Labeling theorists explore how and why certain acts are defined as criminal or deviant and why other such acts are not. As such, they also who is identified as a criminal, and who is not. They question how and why certain people become defined as criminal or deviant. Such theorists view criminals not as evil people who engage in wrong acts but as individuals who have a criminal status forced upon them by both the criminal justice system and the community at large. From this point of view, criminal acts themselves are not significant; it is the reactions of the rest of society to acts defined as criminal that are most crucial.
Crime and its control involve a process of social definition, which involves a response from others to an individual’s behavior. Juvenile Delinquency and Society Throughout time, crime has played in an important part in the function of society. We see crime in the news everyday, in our communities, in our schools, and in some cases, even in our immediate families. Which reaches out and takes a stranglehold on the human-interest angle of the general public’s mind, and makes us become enveloped in the thought processes of the modern criminal.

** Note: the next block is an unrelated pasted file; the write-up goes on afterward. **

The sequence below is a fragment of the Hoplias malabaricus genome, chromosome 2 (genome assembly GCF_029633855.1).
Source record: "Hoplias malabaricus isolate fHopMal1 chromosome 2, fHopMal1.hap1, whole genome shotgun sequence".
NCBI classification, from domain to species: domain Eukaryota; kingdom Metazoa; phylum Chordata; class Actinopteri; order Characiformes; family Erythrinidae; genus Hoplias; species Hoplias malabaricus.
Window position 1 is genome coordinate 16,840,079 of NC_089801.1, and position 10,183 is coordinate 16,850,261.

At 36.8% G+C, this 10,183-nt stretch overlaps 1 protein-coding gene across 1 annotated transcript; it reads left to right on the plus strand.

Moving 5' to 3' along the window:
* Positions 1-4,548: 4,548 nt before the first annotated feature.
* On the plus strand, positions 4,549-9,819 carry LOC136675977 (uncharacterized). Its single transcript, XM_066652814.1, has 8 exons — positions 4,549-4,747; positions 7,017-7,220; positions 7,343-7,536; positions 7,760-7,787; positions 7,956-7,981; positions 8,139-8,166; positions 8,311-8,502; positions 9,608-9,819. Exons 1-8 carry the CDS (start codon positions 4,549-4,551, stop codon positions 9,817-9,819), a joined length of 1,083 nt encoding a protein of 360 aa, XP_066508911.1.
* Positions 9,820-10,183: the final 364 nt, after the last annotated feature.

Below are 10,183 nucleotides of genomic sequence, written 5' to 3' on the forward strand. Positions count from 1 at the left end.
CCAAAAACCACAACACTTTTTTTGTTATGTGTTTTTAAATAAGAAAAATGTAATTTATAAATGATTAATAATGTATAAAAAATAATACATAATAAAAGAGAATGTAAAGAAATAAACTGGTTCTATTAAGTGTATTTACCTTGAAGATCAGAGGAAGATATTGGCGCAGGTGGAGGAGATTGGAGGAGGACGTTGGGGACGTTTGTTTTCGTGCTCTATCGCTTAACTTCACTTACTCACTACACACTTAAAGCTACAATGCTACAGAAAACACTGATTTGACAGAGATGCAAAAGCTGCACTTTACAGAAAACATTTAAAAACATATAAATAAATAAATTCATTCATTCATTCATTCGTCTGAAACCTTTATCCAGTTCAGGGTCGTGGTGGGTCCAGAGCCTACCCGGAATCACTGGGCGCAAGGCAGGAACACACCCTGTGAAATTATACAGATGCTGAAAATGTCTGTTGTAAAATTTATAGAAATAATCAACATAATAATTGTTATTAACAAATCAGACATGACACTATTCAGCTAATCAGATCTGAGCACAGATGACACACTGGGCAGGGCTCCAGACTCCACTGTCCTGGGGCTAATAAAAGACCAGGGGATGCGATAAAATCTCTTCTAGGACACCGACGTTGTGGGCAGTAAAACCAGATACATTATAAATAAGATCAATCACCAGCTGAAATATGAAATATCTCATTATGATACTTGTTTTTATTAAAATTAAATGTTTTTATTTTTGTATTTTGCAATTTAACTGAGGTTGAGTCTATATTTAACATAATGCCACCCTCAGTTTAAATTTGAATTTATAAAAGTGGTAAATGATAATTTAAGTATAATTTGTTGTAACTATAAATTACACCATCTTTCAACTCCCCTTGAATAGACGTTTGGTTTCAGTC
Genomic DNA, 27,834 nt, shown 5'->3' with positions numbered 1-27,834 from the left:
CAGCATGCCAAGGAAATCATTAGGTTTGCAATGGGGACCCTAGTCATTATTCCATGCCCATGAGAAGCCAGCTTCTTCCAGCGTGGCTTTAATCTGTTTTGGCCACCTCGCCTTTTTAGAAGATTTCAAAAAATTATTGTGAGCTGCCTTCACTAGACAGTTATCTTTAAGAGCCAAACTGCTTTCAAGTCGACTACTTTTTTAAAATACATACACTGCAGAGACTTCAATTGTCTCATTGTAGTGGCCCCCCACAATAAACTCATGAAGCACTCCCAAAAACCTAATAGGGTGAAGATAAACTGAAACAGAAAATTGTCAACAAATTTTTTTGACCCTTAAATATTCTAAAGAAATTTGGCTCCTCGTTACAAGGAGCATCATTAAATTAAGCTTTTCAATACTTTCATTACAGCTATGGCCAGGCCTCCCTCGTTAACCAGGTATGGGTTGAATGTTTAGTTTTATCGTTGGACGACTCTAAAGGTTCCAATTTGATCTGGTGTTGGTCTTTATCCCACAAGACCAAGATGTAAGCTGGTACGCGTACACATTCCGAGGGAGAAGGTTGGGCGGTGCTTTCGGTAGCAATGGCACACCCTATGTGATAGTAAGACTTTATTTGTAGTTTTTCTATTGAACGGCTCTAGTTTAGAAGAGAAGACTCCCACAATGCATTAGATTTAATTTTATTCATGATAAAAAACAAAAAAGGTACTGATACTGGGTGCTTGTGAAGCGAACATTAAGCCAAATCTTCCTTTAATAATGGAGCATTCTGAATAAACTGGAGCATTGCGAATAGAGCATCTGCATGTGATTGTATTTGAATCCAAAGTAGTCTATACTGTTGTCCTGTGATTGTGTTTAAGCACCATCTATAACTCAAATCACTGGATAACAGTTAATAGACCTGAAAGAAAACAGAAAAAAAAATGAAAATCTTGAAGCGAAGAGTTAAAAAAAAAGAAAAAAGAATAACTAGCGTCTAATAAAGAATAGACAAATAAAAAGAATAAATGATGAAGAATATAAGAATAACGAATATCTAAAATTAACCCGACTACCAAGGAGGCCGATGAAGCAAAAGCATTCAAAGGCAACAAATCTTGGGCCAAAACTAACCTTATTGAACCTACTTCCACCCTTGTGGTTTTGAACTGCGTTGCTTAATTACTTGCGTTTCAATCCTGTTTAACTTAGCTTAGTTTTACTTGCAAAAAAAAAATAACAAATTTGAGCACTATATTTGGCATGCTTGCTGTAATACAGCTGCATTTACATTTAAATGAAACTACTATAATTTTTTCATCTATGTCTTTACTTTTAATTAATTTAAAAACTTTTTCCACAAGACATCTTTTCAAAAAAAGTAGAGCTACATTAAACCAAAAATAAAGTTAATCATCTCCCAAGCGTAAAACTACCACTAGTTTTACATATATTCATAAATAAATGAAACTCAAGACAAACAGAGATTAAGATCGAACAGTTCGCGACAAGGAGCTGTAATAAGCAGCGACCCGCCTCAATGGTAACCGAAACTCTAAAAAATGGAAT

Along these lines, the fascination with delinquent behavior and the mind of the delinquent has prompted the development of numerous theories, and the continuous, yet rigorous, study of youth behavior. But only recently has the concept of juvenile delinquency become an issue in the way crime among youth is viewed. Our society tends to hold children in special regards in most cases, and the implementation of the juvenile court system led to the development of specific theories such as neutralization, labeling, and social control theories, by people which had a first-hand interest in these juvenile delinquency cases.